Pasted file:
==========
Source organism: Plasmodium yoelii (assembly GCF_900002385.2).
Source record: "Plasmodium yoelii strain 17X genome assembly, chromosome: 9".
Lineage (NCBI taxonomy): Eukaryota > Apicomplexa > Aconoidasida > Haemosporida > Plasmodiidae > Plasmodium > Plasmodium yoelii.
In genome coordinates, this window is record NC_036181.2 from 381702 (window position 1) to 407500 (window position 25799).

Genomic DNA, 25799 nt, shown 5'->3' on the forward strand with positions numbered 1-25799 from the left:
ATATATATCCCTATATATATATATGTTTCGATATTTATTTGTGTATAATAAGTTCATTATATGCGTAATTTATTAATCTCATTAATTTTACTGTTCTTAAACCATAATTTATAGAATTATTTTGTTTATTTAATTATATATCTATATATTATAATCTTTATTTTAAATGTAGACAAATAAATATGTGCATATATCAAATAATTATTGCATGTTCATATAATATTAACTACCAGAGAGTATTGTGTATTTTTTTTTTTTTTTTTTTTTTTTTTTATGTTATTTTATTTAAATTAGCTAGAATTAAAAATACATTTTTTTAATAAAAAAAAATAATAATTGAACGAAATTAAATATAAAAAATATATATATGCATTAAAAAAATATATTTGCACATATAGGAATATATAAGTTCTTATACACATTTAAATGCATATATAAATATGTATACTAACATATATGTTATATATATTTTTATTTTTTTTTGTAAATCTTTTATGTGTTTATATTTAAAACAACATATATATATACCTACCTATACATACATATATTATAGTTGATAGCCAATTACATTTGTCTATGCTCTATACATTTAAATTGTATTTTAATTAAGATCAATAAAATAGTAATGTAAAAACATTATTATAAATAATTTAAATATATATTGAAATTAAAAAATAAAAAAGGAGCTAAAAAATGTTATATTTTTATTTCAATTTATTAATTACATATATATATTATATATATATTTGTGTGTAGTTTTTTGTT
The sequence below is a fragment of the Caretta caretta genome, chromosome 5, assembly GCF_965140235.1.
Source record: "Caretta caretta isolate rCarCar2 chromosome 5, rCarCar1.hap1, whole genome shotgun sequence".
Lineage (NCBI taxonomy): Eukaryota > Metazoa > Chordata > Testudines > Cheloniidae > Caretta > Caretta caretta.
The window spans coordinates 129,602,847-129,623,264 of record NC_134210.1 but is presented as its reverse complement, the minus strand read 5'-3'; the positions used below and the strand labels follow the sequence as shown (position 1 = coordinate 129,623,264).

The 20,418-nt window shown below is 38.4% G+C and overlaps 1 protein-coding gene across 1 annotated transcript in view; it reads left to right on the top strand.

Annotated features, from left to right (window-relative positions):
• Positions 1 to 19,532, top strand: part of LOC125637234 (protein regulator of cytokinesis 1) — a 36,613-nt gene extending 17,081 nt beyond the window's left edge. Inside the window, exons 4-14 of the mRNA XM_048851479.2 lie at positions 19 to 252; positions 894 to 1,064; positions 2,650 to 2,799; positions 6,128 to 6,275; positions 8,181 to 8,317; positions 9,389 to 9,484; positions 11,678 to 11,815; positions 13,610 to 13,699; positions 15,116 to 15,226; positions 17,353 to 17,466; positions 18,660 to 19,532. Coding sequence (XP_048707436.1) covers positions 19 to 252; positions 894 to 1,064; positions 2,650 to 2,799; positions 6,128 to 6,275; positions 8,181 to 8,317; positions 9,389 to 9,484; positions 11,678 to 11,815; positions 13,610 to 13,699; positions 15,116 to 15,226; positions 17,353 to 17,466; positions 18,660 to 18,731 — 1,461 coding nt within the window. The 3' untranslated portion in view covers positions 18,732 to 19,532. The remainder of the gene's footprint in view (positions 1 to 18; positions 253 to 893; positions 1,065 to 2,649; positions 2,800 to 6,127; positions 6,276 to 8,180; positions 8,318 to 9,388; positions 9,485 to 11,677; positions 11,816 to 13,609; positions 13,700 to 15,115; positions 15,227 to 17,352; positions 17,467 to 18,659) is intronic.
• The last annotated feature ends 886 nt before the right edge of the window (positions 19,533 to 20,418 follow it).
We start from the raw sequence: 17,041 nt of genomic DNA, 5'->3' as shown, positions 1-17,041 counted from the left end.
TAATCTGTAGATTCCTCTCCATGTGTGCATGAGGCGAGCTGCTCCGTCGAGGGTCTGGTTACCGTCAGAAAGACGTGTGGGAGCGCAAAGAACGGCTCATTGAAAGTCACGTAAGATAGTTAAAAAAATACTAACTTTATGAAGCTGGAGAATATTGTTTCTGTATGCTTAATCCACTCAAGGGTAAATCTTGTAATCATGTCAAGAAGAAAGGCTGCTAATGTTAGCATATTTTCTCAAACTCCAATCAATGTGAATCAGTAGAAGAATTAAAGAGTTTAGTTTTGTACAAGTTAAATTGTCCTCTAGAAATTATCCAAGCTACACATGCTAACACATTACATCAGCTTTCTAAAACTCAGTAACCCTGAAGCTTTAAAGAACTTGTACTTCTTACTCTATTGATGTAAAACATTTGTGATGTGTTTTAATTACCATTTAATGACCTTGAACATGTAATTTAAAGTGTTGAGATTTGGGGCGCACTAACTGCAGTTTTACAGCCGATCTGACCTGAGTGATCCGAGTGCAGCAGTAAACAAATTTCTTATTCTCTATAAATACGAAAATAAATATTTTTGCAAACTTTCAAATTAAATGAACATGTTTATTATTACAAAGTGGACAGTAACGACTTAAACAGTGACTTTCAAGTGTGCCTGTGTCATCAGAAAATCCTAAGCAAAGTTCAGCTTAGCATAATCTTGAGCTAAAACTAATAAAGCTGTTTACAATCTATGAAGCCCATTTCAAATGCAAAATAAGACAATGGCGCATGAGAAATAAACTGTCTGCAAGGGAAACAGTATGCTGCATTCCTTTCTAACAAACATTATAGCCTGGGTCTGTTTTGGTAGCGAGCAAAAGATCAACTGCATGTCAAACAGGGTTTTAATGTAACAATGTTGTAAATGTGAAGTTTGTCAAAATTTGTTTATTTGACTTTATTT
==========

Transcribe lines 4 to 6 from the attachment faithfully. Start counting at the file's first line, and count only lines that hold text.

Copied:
In genome coordinates, this window is record NC_036181.2 from 381702 (window position 1) to 407500 (window position 25799).

Genomic DNA, 25799 nt, shown 5'->3' on the forward strand with positions numbered 1-25799 from the left:
ATATATATCCCTATATATATATATGTTTCGATATTTATTTGTGTATAATAAGTTCATTATATGCGTAATTTATTAATCTCATTAATTTTACTGTTCTTAAACCATAATTTATAGAATTATTTTGTTTATTTAATTATATATCTATATATTATAATCTTTATTTTAAATGTAGACAAATAAATATGTGCATATATCAAATAATTATTGCATGTTCATATAATATTAACTACCAGAGAGTATTGTGTATTTTTTTTTTTTTTTTTTTTTTTTTTTATGTTATTTTATTTAAATTAGCTAGAATTAAAAATACATTTTTTTAATAAAAAAAAATAATAATTGAACGAAATTAAATATAAAAAATATATATATGCATTAAAAAAATATATTTGCACATATAGGAATATATAAGTTCTTATACACATTTAAATGCATATATAAATATGTATACTAACATATATGTTATATATATTTTTATTTTTTTTTGTAAATCTTTTATGTGTTTATATTTAAAACAACATATATATATACCTACCTATACATACATATATTATAGTTGATAGCCAATTACATTTGTCTATGCTCTATACATTTAAATTGTATTTTAATTAAGATCAATAAAATAGTAATGTAAAAACATTATTATAAATAATTTAAATATATATTGAAATTAAAAAATAAAAAAGGAGCTAAAAAATGTTATATTTTTATTTCAATTTATTAATTACATATATATATTATATATATATTTGTGTGTAGTTTTTTGTT